A  report on NPR yesterday said small bits of microfiber cloth mess up the metabolism of all sorts of microorganisms with possibly deeveastating results, and they are found everywheere, having been rinsed off in the wash. 



On Feb 6, 2012, at 12:01 PM, Kamran Nayeri wrote:

That is great news. But can we perhaps slow down on plastic use anybody?  I am afraid such news will make people even less concerned with crating pile of plastic trash! 

On Fri, Feb 3, 2012 at 11:50 AM, S E Anderson <[log in to unmask]> wrote:
January 30, 2012

Fungi Discovered In The Amazon Will Eat Your Plastic

Polyurethane seemed like it couldn't interact with the earth's normal processes of breaking down and recycling material. That's just because it hadn't met the right mushroom yet.

by Michael J. Coren

The Amazon is home to more species than almost anywhere else on earth. One of them, carried home recently by a group from Yale University, appears to be quite happy eating plastic in airless landfills.

The group of students, part of Yale's annual Rainforest Expedition and Laboratory with molecular biochemistry professor Scott Strobel, ventured to the jungles of Ecuador. The mission was to allow "students to experience the scientific inquiry process in a comprehensive and creative way." The group searched for plants, and then cultured the microorganisms within the plant tissue. As it turns out, they brought back a fungus new to science with a voracious appetite for a global waste problem: polyurethane.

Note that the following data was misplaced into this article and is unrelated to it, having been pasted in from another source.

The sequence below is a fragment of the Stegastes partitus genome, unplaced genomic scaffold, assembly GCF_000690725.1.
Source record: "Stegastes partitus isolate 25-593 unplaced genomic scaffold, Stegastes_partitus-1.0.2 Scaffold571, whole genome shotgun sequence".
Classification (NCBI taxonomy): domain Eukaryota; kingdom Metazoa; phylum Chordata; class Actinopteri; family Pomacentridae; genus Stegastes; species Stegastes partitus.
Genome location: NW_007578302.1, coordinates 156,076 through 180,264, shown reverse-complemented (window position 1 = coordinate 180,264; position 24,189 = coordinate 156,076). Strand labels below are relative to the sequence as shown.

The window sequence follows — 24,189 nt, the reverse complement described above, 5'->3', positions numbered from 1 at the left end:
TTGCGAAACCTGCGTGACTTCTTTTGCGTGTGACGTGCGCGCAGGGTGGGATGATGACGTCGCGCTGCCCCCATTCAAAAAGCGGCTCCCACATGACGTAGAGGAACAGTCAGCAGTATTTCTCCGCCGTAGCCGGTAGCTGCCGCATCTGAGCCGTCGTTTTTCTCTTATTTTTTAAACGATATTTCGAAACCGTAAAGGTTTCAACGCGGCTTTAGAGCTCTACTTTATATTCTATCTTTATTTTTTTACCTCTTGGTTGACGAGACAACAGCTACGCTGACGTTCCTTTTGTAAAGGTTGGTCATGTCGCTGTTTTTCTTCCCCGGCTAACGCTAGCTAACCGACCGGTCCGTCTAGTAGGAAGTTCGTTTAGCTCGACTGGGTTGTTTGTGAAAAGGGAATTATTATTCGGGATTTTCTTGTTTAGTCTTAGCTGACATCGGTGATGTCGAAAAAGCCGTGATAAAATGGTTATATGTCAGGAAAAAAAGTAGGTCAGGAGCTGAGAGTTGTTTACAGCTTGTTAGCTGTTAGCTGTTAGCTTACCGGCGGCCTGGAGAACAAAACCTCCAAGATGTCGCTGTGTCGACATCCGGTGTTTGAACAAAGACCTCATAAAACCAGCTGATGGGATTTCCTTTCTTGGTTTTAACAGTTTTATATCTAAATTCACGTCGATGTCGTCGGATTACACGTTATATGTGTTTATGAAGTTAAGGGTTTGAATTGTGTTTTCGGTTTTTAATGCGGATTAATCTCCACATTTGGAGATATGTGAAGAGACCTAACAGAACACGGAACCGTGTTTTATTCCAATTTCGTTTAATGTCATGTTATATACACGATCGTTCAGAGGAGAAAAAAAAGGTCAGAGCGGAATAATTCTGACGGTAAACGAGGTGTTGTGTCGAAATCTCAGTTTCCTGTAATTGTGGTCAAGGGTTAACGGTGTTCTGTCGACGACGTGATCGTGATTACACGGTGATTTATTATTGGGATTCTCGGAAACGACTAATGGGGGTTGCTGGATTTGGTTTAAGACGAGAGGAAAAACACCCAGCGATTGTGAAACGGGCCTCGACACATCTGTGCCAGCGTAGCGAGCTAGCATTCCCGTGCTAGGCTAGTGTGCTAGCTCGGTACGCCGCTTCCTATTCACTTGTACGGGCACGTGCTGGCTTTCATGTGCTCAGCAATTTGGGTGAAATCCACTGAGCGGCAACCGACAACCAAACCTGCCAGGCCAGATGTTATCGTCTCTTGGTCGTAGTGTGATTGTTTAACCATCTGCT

The common plastic is used for everything from garden hoses to shoes and truck seats. Once it gets into the trash stream, it persists for generations. Anyone alive today is assured that their old garden hoses and other polyurethane trash will still be here to greet his or her great, great grandchildren. Unless something eats it.

The fungi, Pestalotiopsis microspora, is the first anyone has found to survive on a steady diet of polyurethane alone and--even more surprising--do this in an anaerobic (oxygen-free) environment that is close to the condition at the bottom of a landfill.

Student Pria Anand recorded the microbe's remarkable behavior and Jonathan Russell isolated the enzymes that allow the organism to degrade plastic as its food source. The Yale team published their findings in the journal Applied and Environmental Microbiology late last year concluding the microbe is "a promising source of biodiversity from which to screen for metabolic properties useful for bioremediation." In the future, our trash compactors may simply be giant fields of voracious fungi.

Who knows what the students in the rainforest will turn up next?

[Michael Coren covers science, economics and the environment. He is the cofounder of the multimedia production studio + newsroom MajorPlanet Studios. He writes from San Francisco.]